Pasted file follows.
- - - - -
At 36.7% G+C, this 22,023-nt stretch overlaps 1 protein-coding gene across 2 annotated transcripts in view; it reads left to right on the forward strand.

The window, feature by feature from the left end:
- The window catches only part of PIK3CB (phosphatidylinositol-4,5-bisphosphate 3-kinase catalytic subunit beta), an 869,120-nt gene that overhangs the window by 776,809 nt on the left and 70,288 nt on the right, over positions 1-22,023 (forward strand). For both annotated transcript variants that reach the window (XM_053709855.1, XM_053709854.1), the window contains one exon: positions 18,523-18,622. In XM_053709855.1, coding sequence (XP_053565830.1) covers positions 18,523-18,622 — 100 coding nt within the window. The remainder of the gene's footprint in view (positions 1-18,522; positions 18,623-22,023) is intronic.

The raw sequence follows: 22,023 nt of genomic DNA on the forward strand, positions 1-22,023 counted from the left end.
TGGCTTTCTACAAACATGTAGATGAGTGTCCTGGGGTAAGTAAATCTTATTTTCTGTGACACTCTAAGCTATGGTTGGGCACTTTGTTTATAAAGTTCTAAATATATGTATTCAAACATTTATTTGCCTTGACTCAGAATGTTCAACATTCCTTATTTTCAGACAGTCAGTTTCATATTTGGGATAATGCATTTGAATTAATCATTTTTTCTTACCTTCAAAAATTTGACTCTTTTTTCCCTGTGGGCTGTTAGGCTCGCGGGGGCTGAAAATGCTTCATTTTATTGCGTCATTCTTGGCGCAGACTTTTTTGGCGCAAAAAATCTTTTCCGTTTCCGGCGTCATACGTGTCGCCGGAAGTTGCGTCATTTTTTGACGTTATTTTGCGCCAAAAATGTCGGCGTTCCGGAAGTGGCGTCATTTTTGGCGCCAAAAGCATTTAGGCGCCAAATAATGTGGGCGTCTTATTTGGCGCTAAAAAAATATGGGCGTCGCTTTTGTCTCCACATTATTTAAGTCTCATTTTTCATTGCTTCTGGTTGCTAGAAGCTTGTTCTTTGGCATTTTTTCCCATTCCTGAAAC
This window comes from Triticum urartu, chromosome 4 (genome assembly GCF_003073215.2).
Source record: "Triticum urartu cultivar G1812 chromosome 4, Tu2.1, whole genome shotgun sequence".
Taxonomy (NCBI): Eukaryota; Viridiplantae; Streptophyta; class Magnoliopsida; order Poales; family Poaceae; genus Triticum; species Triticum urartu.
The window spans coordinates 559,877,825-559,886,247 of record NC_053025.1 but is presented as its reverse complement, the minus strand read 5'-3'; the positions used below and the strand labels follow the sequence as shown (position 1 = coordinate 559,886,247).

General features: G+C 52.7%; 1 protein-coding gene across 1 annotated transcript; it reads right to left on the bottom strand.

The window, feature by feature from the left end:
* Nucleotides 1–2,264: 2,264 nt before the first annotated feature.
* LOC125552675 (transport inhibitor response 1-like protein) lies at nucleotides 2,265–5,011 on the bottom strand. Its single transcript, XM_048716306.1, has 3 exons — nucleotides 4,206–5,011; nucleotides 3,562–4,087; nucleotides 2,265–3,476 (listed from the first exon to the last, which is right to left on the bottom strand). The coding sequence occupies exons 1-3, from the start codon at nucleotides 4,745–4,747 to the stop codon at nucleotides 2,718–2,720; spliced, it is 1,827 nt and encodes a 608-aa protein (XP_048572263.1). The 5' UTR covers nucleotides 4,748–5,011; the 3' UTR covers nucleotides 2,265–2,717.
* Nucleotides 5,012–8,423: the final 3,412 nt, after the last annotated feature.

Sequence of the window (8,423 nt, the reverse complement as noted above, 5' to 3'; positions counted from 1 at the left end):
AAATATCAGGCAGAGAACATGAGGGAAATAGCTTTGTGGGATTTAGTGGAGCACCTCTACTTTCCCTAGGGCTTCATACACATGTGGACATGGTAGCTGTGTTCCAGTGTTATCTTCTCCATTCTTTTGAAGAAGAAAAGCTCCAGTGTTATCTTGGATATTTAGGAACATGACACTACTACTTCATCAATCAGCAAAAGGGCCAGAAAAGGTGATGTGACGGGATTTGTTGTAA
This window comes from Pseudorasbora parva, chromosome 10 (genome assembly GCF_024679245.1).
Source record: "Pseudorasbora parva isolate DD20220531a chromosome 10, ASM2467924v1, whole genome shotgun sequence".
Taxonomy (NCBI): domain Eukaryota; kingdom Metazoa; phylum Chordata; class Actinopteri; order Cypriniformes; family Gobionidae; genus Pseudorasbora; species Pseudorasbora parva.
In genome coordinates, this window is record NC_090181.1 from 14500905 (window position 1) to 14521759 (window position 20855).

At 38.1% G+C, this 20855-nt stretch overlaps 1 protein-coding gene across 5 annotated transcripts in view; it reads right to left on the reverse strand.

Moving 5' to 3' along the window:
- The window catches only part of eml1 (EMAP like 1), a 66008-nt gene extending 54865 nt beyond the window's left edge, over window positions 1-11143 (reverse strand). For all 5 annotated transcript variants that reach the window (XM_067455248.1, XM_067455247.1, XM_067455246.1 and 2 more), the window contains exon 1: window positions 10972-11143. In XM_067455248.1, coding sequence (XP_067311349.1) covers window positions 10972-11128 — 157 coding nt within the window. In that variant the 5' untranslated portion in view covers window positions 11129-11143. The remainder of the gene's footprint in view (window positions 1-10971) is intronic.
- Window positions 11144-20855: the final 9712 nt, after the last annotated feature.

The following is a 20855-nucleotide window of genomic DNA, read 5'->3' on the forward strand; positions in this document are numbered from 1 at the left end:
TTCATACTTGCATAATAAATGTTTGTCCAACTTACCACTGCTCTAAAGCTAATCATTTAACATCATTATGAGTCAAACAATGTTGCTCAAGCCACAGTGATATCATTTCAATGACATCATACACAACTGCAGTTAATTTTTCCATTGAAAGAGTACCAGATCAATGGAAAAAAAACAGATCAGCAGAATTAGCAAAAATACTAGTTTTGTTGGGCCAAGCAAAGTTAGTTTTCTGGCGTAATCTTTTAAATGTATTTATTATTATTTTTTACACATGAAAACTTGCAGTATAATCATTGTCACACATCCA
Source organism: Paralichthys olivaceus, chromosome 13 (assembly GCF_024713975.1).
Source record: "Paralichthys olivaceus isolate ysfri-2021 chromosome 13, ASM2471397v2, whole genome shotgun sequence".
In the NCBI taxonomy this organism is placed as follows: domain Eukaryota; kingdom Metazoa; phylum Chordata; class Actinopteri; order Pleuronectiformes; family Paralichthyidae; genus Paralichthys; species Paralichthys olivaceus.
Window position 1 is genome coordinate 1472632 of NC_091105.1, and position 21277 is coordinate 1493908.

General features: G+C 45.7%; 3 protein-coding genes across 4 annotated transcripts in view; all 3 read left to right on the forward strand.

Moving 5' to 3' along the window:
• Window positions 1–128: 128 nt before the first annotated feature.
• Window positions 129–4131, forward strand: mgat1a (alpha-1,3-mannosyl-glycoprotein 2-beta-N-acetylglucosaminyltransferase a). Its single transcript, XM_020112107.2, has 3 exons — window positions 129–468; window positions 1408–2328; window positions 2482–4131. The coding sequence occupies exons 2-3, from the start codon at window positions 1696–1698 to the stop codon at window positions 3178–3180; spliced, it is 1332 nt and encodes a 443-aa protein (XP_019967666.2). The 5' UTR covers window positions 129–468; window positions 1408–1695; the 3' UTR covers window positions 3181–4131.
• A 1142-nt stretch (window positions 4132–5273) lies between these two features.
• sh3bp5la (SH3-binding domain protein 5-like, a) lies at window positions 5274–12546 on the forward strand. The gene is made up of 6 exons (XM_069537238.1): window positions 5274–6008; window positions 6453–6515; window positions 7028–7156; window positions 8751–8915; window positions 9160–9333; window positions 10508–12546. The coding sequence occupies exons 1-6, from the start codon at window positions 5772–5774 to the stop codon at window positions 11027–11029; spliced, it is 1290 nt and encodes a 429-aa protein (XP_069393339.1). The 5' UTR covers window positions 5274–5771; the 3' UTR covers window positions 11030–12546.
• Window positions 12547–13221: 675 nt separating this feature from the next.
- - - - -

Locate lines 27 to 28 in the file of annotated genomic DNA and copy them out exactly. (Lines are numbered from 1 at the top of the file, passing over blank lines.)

Source organism: Paralichthys olivaceus, chromosome 13 (assembly GCF_024713975.1).
Source record: "Paralichthys olivaceus isolate ysfri-2021 chromosome 13, ASM2471397v2, whole genome shotgun sequence".